About Orange-Rumped Agouti
A relative of the guinea pigs, the orange-rumped agouti look similar but are larger and have longer legs, making them efficient runners. They frequently live in small groups, believed to be both for protection and because they are very social animals.
The orange-rumped agouti is found in areas of northeast South America and even on some islands along its coast. Their habitat varies vastly as they mainly look for land that offers good shelter to build their home; deserts, swamps, shrublands, flooded grasslands, savannas, and mangroves are all common habitats for the species to live.
Their favorite foods are seeds and nuts, but in the event that there is a shortage of those items, they can and will consume items like leaves, other animals, and various kinds of plants. Oftentimes, much like a squirrel, they store their food to prepare for a shortage. To eat, agoutis sit on their hind legs and hold the food in their forepaws.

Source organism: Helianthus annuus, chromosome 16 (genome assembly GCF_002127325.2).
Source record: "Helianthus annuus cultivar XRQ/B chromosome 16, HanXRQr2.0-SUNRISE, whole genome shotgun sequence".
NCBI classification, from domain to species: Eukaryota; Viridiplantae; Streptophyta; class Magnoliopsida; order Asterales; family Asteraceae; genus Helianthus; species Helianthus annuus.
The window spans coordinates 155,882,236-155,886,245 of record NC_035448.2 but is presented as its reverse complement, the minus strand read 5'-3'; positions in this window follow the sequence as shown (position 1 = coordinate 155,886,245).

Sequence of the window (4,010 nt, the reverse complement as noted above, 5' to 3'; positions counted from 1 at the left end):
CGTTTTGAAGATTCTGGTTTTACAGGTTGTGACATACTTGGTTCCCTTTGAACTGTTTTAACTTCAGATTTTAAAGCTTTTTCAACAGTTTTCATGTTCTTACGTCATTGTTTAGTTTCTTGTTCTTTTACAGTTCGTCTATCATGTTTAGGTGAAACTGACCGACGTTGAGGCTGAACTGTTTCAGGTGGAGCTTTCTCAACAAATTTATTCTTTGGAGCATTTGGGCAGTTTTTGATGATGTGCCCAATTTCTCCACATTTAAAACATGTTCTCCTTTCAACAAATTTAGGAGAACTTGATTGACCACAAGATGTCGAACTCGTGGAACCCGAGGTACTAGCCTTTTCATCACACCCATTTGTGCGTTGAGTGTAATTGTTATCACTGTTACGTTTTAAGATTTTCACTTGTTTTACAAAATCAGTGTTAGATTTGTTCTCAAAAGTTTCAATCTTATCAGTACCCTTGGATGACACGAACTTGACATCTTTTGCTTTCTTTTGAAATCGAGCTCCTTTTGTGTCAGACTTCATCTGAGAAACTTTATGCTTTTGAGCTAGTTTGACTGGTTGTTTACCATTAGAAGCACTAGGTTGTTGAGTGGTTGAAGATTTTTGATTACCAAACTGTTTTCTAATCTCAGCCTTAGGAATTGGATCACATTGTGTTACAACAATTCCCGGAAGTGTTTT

As a monogamous species, the agoutis need a large space to court and mate, which does not lend well to easy breeding in captivity. In the wild, they often live in pairs or small family units with other parents and their offspring. This specific species does not have data around their mating cycles, but based on other members of their family, it’s thought that they mate twice annually if enough food is available. They have one to four offspring at a time after a 104 to 120 day gestation period.
Conservation StatusThe conservation status of the Orange-Rumped Agouti is classified as least concern.
Facts about Orange-Rumped Agouti
Family:Dasyproctidae (agoutis, acouchis)
Genus:Dasyprocta (Central American agouti)
Species:Dasyprocta leporina (orange-rumped agouti)
Life Span:20 years (wild) / ~ 17.8 years (zoo)
Size:22.5 inches (572.29 mm)
Weight:5.9 pounds (2687 g)